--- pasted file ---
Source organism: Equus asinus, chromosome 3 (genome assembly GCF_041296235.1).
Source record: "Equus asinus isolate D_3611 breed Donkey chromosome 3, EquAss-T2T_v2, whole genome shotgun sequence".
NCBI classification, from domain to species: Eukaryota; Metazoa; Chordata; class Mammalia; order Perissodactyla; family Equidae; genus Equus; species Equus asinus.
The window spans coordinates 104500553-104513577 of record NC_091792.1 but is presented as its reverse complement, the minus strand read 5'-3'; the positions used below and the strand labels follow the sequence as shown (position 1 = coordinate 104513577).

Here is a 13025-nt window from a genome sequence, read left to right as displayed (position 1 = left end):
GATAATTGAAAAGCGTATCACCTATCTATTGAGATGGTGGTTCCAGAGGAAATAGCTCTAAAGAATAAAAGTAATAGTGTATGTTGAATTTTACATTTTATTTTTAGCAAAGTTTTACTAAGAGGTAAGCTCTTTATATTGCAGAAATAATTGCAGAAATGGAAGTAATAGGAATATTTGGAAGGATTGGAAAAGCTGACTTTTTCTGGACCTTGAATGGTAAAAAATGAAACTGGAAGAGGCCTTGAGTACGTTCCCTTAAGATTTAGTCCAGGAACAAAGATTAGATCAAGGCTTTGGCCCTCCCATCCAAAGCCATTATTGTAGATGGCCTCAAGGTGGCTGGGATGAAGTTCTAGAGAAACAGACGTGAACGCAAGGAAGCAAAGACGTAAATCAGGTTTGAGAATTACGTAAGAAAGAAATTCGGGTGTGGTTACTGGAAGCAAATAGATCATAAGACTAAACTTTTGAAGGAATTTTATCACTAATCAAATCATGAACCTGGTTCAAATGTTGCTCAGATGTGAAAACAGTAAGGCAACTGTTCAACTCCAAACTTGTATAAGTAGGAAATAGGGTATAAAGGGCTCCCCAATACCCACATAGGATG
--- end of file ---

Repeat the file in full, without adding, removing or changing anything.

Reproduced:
Source organism: Equus asinus, chromosome 3 (genome assembly GCF_041296235.1).
Source record: "Equus asinus isolate D_3611 breed Donkey chromosome 3, EquAss-T2T_v2, whole genome shotgun sequence".
NCBI classification, from domain to species: Eukaryota; Metazoa; Chordata; class Mammalia; order Perissodactyla; family Equidae; genus Equus; species Equus asinus.
The window spans coordinates 104500553-104513577 of record NC_091792.1 but is presented as its reverse complement, the minus strand read 5'-3'; the positions used below and the strand labels follow the sequence as shown (position 1 = coordinate 104513577).

Here is a 13025-nt window from a genome sequence, read left to right as displayed (position 1 = left end):
GATAATTGAAAAGCGTATCACCTATCTATTGAGATGGTGGTTCCAGAGGAAATAGCTCTAAAGAATAAAAGTAATAGTGTATGTTGAATTTTACATTTTATTTTTAGCAAAGTTTTACTAAGAGGTAAGCTCTTTATATTGCAGAAATAATTGCAGAAATGGAAGTAATAGGAATATTTGGAAGGATTGGAAAAGCTGACTTTTTCTGGACCTTGAATGGTAAAAAATGAAACTGGAAGAGGCCTTGAGTACGTTCCCTTAAGATTTAGTCCAGGAACAAAGATTAGATCAAGGCTTTGGCCCTCCCATCCAAAGCCATTATTGTAGATGGCCTCAAGGTGGCTGGGATGAAGTTCTAGAGAAACAGACGTGAACGCAAGGAAGCAAAGACGTAAATCAGGTTTGAGAATTACGTAAGAAAGAAATTCGGGTGTGGTTACTGGAAGCAAATAGATCATAAGACTAAACTTTTGAAGGAATTTTATCACTAATCAAATCATGAACCTGGTTCAAATGTTGCTCAGATGTGAAAACAGTAAGGCAACTGTTCAACTCCAAACTTGTATAAGTAGGAAATAGGGTATAAAGGGCTCCCCAATACCCACATAGGATG